While you do want brevity in your CTA, you can also highlight benefits.You could simply state the benefit in your CTA:

 

“Increase your monthly revenues by 20% in the next 60 days”

 

You can make this stronger by adding in a first person perspective with your CTA:

 

“I want to ______”

 

“I want to increase my monthly revenues by 20% in the next 60 days”

 

  A strong CTA is prominently placed

 

Following on from the last point, a brief CTA allows for larger text, which makes it stand out from the rest of the copy. Now you need to place it in an easy to access spot.

 

Just do this: put your CTA in the top right hand corner of your website. It should always be visible. Now, put the same CTA in your header above the fold.

 

  A strong CTA is in contrast to everything else on the site

 

A CTA should stand out. You can achieve this with color by using one color for CTAs only. Got black and blue text on a white background? A red CTA button will stick out like a sore thumb, which is exactly what you want.

 

  A strong CTA is repeated

 

One is not enough! If the prospect didn’t click on the CTA in the header, they’re going to scroll down to seek more information on whether this is the right solution for them. Give them what they want in the copy. But then, hit them with the CTA again!

 

Depending on the length of your copy, you may need to repeat this several times down the page. Repetition helps cement to the reader that this website exists for one sole purpose. Either click the damn button or get off the website.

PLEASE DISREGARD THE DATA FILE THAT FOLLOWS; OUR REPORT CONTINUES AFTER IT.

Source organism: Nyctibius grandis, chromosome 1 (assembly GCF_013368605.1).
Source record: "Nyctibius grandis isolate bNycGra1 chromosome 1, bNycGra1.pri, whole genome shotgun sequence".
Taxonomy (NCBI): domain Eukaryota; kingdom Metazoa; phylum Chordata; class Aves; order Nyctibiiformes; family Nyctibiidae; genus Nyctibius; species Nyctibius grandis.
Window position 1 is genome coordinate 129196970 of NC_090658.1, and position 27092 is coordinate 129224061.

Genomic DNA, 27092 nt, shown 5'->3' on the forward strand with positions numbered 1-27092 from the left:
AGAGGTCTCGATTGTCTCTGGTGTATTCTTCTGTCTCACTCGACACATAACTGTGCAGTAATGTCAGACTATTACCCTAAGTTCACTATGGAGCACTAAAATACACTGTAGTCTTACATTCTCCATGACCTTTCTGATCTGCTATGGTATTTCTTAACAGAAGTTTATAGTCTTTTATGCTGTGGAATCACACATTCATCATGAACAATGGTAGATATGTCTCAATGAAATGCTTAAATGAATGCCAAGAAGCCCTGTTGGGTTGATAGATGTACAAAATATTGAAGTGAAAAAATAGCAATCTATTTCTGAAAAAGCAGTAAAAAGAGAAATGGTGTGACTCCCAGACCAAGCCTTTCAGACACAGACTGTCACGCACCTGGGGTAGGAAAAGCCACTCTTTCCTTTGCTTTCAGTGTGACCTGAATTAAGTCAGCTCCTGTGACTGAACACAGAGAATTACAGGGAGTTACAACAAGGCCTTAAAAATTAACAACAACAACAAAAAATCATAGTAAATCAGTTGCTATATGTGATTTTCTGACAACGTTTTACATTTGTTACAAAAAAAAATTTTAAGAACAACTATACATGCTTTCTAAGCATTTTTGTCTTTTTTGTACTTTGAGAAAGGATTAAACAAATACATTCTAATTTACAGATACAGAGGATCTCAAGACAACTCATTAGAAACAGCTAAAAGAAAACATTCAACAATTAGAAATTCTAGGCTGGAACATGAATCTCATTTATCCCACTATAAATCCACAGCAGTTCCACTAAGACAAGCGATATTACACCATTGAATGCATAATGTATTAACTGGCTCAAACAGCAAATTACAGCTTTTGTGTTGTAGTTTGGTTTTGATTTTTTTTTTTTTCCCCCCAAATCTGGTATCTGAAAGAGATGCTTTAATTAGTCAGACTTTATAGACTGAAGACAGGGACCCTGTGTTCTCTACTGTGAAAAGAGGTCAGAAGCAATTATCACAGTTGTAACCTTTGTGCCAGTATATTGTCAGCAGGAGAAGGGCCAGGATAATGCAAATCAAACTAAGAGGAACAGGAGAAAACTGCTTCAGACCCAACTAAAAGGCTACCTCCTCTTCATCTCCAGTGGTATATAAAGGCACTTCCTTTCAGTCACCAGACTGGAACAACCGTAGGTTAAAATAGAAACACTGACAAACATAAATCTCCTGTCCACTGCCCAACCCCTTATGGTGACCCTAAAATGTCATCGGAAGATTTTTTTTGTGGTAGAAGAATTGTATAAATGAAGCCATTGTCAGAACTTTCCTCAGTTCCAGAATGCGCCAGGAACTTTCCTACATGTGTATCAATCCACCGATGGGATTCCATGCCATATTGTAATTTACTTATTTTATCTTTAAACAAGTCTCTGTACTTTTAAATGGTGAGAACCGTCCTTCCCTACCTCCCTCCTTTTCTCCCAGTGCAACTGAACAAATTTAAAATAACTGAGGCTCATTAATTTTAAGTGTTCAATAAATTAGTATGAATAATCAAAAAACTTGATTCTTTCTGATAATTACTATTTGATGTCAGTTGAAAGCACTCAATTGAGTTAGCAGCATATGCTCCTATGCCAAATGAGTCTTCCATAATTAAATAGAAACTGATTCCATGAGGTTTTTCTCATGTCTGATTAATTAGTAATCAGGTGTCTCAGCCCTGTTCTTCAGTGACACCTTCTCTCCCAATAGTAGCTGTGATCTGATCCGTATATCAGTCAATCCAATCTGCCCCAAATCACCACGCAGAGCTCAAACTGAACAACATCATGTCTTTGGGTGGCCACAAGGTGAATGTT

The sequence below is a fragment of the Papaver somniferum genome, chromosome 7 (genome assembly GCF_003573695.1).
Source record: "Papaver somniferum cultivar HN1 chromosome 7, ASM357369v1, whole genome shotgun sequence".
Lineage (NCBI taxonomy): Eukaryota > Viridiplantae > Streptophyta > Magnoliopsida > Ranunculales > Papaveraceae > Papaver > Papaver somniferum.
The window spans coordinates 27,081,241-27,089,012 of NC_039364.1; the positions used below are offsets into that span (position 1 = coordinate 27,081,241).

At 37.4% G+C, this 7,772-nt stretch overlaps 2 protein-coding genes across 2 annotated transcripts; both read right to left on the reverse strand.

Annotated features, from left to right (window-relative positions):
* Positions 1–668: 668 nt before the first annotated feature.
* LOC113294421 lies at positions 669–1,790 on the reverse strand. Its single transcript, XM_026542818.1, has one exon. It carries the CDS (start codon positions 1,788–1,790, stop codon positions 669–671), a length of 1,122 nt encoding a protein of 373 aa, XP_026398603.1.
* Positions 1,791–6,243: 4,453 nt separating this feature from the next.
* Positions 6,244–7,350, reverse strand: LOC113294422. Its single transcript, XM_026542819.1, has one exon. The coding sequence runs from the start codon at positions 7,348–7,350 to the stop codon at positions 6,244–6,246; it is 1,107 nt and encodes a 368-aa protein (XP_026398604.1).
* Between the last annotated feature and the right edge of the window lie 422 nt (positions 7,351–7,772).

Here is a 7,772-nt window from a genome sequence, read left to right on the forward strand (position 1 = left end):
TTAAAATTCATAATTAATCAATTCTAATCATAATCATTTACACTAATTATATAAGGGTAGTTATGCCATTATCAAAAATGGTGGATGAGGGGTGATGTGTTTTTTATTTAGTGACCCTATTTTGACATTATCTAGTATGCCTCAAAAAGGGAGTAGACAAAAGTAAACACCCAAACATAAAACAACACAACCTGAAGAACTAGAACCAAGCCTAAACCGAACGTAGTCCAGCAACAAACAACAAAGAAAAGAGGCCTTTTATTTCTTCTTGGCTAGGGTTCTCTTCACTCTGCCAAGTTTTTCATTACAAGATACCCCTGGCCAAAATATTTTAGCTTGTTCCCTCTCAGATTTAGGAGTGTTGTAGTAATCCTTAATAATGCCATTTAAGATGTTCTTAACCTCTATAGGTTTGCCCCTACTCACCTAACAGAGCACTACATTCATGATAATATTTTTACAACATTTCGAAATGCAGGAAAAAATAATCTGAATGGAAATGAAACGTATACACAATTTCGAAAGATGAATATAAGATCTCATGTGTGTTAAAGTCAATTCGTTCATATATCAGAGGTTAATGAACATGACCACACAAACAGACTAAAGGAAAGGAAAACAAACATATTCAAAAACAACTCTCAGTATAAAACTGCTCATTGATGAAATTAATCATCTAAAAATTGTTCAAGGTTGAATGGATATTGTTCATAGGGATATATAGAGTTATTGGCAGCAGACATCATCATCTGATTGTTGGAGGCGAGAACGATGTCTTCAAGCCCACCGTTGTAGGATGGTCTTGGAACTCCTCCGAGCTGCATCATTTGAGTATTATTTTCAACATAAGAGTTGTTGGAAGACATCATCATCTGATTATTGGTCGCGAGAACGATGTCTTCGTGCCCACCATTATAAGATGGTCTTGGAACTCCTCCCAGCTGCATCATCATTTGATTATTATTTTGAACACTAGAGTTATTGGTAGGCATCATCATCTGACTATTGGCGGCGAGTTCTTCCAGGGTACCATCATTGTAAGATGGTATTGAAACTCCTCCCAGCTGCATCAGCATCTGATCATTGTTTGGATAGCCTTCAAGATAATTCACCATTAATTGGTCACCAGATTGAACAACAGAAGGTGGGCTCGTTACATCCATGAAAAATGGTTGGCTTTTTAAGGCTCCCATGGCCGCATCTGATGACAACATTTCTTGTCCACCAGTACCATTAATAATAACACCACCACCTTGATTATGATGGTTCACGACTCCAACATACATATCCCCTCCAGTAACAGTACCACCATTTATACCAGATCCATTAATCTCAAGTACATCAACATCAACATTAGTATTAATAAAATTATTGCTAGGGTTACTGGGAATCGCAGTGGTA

In cold outreach, the rules are a little different

 

With websites and email campaigns sent out following active sign ups, the prospect is actively seeking information to try and solve the problem they are having. By them clicking on your material, they are giving you permission to demonstrate value.

 

In cold email or LinkedIn outreach, you are jumping into someone’s work inbox uninvited and asking them for something. In much the same way as you wouldn’t initiate a request for a first date by inviting them to your bedroom, your first contact with a prospect via cold outreach should be more probing and inquisitive.

 

1. Brief intro to establish who you are. Possibly note point of mutual connection for rapport building.

 

2. Succinct value proposition. Who you help and how.

 

3. CTA – this could be a request for what you want immediately, whether it be a meeting, information from the prospect, or something else.

 

4. Nothing else.

 

When you send someone an email out of the blue, you don’t want to confuse them about what you want because you might not have their attention span for as long as you think. Make it easy for them to convert by being direct with your CTA, but also polite.

 

That also means when you ask for a meeting not to send them a calendar link in a cold email. It’s impolite and presumptuous. Let’s ask what works for them and basically for “permission” before sending over something like that.

 

Conclusion

 

Weak CTAs break your marketing, confuse and frustrate your prospect, and result in no action being taken to progress towards a sale.

 

Strong CTAs give your prospect a clear and obvious pathway to follow, which has been proven to result in higher conversion rates.